This is such hard balance to strike for me. I agree that children are people too, and should be treated as such. But they also need guidance. I appreciate that Jamie highlights the importance and responsibility of parental authority. Discipline is often a struggle at our house. My children are what some term strong willed, hard to handle or another other number of terms. This means they are high energy, loud, adventurous. They are not compliant by nature. Trying to assign responsibilities is often more work than doing it myself. I find myself caught between not wanting to ruin or burden their childhood with chores and responsibilities and feeling the heavy weight of responsibility to prepare them for the future. Plus, chores equal fights at our house. I recognize that at three and almost six they need to be contributing to the running of our household. Is this cruel? I don’t think so. As Jamie points out in this chapter, children are people too. That means learning to take responsibility for some of their own needs and contributing to the household and society.
But how do I motive them without bruising their tiny spirits? I also recognize that as little humans they have the same sinful nature as the rest of us, and they are immature so they haven’t yet learned to control it. They would rather play than work, follow their own wills rather than acquiesce to someone else’s. This is natural, but it isn’t how we are meant to stay. As a parent, it is my job and guide and help them.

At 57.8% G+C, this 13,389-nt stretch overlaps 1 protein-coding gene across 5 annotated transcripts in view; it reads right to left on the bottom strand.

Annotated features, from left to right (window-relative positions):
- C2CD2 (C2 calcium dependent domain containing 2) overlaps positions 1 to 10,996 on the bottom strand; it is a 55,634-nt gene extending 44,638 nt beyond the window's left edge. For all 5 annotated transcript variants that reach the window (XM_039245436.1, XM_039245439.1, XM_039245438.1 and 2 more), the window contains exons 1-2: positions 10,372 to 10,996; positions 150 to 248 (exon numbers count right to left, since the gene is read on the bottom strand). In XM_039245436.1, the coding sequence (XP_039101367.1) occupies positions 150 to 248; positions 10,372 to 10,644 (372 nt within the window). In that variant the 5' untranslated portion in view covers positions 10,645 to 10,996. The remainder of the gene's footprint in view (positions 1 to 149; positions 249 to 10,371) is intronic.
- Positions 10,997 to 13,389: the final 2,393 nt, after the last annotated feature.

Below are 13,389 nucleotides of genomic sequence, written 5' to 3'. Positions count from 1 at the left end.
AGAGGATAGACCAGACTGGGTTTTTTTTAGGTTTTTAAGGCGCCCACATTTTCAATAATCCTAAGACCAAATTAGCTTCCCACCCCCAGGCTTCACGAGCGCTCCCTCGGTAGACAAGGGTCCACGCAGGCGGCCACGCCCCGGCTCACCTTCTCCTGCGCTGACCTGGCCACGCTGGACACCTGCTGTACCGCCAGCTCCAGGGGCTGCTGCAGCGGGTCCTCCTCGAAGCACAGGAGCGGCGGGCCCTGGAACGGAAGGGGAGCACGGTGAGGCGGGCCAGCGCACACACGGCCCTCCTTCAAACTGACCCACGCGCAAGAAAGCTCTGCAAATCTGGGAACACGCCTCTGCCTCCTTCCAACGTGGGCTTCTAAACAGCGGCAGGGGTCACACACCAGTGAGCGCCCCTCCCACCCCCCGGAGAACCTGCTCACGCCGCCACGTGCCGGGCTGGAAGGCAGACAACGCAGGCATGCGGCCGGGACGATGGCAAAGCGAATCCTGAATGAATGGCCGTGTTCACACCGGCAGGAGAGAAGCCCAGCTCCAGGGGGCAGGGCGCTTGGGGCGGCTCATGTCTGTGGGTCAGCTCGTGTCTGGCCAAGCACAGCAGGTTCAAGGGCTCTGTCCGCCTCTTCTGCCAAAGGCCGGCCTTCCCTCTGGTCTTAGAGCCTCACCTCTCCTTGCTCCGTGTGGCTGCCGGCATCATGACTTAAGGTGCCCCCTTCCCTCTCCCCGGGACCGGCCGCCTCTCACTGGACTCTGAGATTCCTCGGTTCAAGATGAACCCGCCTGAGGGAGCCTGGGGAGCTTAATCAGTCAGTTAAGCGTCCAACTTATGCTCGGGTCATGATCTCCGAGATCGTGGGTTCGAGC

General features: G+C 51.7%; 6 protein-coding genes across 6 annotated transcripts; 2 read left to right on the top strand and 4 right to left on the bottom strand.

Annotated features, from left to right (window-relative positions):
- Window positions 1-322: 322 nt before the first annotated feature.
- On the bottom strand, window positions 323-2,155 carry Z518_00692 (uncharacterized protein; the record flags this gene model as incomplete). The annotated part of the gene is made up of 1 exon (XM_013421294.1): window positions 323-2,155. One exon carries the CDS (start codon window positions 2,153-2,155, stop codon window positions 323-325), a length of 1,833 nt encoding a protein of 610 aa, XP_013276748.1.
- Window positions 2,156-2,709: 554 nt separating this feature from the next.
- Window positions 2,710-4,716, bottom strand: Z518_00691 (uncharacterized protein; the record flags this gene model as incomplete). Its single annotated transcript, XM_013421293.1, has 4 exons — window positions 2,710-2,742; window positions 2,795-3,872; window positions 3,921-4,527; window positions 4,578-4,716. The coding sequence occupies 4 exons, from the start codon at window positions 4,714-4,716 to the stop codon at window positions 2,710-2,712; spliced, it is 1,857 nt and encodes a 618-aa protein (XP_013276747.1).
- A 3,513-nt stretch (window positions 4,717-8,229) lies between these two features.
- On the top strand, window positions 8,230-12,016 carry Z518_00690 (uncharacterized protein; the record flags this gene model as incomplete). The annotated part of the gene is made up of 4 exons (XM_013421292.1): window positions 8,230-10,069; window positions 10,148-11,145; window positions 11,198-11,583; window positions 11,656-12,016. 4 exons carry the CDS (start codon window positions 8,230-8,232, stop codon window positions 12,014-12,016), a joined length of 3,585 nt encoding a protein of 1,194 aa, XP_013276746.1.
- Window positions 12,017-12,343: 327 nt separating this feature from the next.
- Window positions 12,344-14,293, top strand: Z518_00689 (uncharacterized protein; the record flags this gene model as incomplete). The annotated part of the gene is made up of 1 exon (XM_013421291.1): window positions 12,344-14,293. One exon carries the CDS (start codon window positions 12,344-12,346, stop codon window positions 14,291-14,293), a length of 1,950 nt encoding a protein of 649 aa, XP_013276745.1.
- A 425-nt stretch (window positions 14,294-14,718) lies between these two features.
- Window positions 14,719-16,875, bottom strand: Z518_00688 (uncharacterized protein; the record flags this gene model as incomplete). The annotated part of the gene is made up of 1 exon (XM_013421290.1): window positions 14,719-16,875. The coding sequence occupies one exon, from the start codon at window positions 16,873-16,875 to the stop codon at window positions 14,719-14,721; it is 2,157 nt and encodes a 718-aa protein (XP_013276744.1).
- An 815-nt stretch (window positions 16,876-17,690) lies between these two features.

I’ve learned that there is no one right way or magic method of parenting. Family dynamic and the personality of each child plays a role in how successful a particular course of action may be. Which means a lot of trial and error. But if love remains the ultimate source of our actions, an equilibrium will eventually be found. I love my children too much to let them arrive in adulthood without any idea how to care for themselves and serve others in their lives and families. I love them too much to significantly set them back in life by babying them until the day they leave my house, totally unprepared to face the world.
Sometimes that love looks like chores, bedtimes and even consequences and punishments. The easier road for me, is to do things myself, ignore the constant challenges to my authority and allow them to do as they wish. There are days when my own resolve is weak and it seems simpler to give in and avoid the constant conflict. But I know that this is not for their best, nor mine. So we pick our battles, give them age appropriate choices and freedoms coupled with corresponding responsibilities. Honoring who they are while trying to help guide them into becoming who they are supposed to be.